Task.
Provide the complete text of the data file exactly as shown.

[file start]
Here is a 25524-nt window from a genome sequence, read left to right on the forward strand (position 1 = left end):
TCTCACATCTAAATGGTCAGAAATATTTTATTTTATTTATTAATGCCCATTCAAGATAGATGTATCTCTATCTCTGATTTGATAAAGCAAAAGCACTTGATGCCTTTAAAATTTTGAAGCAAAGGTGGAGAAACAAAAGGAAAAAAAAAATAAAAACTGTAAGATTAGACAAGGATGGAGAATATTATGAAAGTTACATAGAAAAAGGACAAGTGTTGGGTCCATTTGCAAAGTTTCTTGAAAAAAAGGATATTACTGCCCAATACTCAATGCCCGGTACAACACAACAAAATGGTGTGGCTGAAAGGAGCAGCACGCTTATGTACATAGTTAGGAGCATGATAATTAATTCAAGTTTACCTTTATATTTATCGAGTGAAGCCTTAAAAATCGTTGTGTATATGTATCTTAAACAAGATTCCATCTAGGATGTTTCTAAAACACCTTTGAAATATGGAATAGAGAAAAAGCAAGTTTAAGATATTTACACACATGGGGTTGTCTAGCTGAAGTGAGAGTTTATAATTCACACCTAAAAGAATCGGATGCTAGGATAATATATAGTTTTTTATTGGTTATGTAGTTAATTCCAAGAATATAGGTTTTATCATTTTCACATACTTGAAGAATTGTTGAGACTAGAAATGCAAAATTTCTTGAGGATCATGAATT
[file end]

Here is a 25524-nt window from a genome sequence, read left to right on the forward strand (position 1 = left end):
TCTCACATCTAAATGGTCAGAAATATTTTATTTTATTTATTAATGCCCATTCAAGATAGATGTATCTCTATCTCTGATTTGATAAAGCAAAAGCACTTGATGCCTTTAAAATTTTGAAGCAAAGGTGGAGAAACAAAAGGAAAAAAAAAATAAAAACTGTAAGATTAGACAAGGATGGAGAATATTATGAAAGTTACATAGAAAAAGGACAAGTGTTGGGTCCATTTGCAAAGTTTCTTGAAAAAAAGGATATTACTGCCCAATACTCAATGCCCGGTACAACACAACAAAATGGTGTGGCTGAAAGGAGCAGCACGCTTATGTACATAGTTAGGAGCATGATAATTAATTCAAGTTTACCTTTATATTTATCGAGTGAAGCCTTAAAAATCGTTGTGTATATGTATCTTAAACAAGATTCCATCTAGGATGTTTCTAAAACACCTTTGAAATATGGAATAGAGAAAAAGCAAGTTTAAGATATTTACACACATGGGGTTGTCTAGCTGAAGTGAGAGTTTATAATTCACACCTAAAAGAATCGGATGCTAGGATAATATATAGTTTTTTATTGGTTATGTAGTTAATTCCAAGAATATAGGTTTTATCATTTTCACATACTTGAAGAATTGTTGAGACTAGAAATGCAAAATTTCTTGAGGATCATGAATT